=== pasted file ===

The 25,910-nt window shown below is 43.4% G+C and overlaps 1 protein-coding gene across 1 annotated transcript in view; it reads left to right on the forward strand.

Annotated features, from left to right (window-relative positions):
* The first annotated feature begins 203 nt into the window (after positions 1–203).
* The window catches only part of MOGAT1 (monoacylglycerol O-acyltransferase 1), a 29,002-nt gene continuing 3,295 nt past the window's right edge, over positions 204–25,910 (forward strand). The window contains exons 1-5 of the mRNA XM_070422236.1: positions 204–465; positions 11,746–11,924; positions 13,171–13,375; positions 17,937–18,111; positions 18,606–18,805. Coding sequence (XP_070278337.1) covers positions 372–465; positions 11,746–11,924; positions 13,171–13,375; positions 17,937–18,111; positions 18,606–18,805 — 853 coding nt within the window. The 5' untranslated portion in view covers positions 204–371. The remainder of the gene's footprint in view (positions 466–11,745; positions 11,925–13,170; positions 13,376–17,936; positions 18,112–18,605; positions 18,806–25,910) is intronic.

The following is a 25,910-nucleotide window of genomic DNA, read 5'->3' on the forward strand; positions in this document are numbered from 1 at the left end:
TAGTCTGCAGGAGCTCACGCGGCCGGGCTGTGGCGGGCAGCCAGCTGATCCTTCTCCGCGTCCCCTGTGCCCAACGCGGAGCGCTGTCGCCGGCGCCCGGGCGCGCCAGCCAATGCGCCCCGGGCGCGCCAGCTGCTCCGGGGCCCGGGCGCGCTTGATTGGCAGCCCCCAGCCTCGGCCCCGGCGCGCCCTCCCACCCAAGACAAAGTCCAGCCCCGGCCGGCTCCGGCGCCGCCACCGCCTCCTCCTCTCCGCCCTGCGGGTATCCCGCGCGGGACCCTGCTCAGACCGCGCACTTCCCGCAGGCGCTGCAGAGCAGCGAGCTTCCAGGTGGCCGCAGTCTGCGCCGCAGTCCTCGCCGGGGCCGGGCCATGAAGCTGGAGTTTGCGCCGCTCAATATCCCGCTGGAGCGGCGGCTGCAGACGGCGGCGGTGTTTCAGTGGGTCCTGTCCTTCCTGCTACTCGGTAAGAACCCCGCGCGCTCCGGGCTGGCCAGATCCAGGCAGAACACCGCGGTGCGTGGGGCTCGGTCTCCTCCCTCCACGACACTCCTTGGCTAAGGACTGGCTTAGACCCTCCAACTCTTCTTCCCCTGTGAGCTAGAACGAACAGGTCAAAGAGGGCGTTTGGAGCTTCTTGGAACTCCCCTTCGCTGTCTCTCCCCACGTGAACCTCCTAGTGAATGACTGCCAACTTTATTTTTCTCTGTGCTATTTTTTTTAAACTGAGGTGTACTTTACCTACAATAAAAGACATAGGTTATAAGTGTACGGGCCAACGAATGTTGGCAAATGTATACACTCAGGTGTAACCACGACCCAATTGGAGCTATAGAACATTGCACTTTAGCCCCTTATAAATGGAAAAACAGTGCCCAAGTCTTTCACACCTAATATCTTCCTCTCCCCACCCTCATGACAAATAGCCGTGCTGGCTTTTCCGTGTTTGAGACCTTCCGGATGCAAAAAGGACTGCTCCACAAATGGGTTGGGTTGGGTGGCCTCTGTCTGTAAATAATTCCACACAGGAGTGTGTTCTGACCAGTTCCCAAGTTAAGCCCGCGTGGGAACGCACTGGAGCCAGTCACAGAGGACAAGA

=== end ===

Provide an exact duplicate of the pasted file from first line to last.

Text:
The 25,910-nt window shown below is 43.4% G+C and overlaps 1 protein-coding gene across 1 annotated transcript in view; it reads left to right on the forward strand.

Annotated features, from left to right (window-relative positions):
* The first annotated feature begins 203 nt into the window (after positions 1–203).
* The window catches only part of MOGAT1 (monoacylglycerol O-acyltransferase 1), a 29,002-nt gene continuing 3,295 nt past the window's right edge, over positions 204–25,910 (forward strand). The window contains exons 1-5 of the mRNA XM_070422236.1: positions 204–465; positions 11,746–11,924; positions 13,171–13,375; positions 17,937–18,111; positions 18,606–18,805. Coding sequence (XP_070278337.1) covers positions 372–465; positions 11,746–11,924; positions 13,171–13,375; positions 17,937–18,111; positions 18,606–18,805 — 853 coding nt within the window. The 5' untranslated portion in view covers positions 204–371. The remainder of the gene's footprint in view (positions 466–11,745; positions 11,925–13,170; positions 13,376–17,936; positions 18,112–18,605; positions 18,806–25,910) is intronic.

The following is a 25,910-nucleotide window of genomic DNA, read 5'->3' on the forward strand; positions in this document are numbered from 1 at the left end:
TAGTCTGCAGGAGCTCACGCGGCCGGGCTGTGGCGGGCAGCCAGCTGATCCTTCTCCGCGTCCCCTGTGCCCAACGCGGAGCGCTGTCGCCGGCGCCCGGGCGCGCCAGCCAATGCGCCCCGGGCGCGCCAGCTGCTCCGGGGCCCGGGCGCGCTTGATTGGCAGCCCCCAGCCTCGGCCCCGGCGCGCCCTCCCACCCAAGACAAAGTCCAGCCCCGGCCGGCTCCGGCGCCGCCACCGCCTCCTCCTCTCCGCCCTGCGGGTATCCCGCGCGGGACCCTGCTCAGACCGCGCACTTCCCGCAGGCGCTGCAGAGCAGCGAGCTTCCAGGTGGCCGCAGTCTGCGCCGCAGTCCTCGCCGGGGCCGGGCCATGAAGCTGGAGTTTGCGCCGCTCAATATCCCGCTGGAGCGGCGGCTGCAGACGGCGGCGGTGTTTCAGTGGGTCCTGTCCTTCCTGCTACTCGGTAAGAACCCCGCGCGCTCCGGGCTGGCCAGATCCAGGCAGAACACCGCGGTGCGTGGGGCTCGGTCTCCTCCCTCCACGACACTCCTTGGCTAAGGACTGGCTTAGACCCTCCAACTCTTCTTCCCCTGTGAGCTAGAACGAACAGGTCAAAGAGGGCGTTTGGAGCTTCTTGGAACTCCCCTTCGCTGTCTCTCCCCACGTGAACCTCCTAGTGAATGACTGCCAACTTTATTTTTCTCTGTGCTATTTTTTTTAAACTGAGGTGTACTTTACCTACAATAAAAGACATAGGTTATAAGTGTACGGGCCAACGAATGTTGGCAAATGTATACACTCAGGTGTAACCACGACCCAATTGGAGCTATAGAACATTGCACTTTAGCCCCTTATAAATGGAAAAACAGTGCCCAAGTCTTTCACACCTAATATCTTCCTCTCCCCACCCTCATGACAAATAGCCGTGCTGGCTTTTCCGTGTTTGAGACCTTCCGGATGCAAAAAGGACTGCTCCACAAATGGGTTGGGTTGGGTGGCCTCTGTCTGTAAATAATTCCACACAGGAGTGTGTTCTGACCAGTTCCCAAGTTAAGCCCGCGTGGGAACGCACTGGAGCCAGTCACAGAGGACAAGA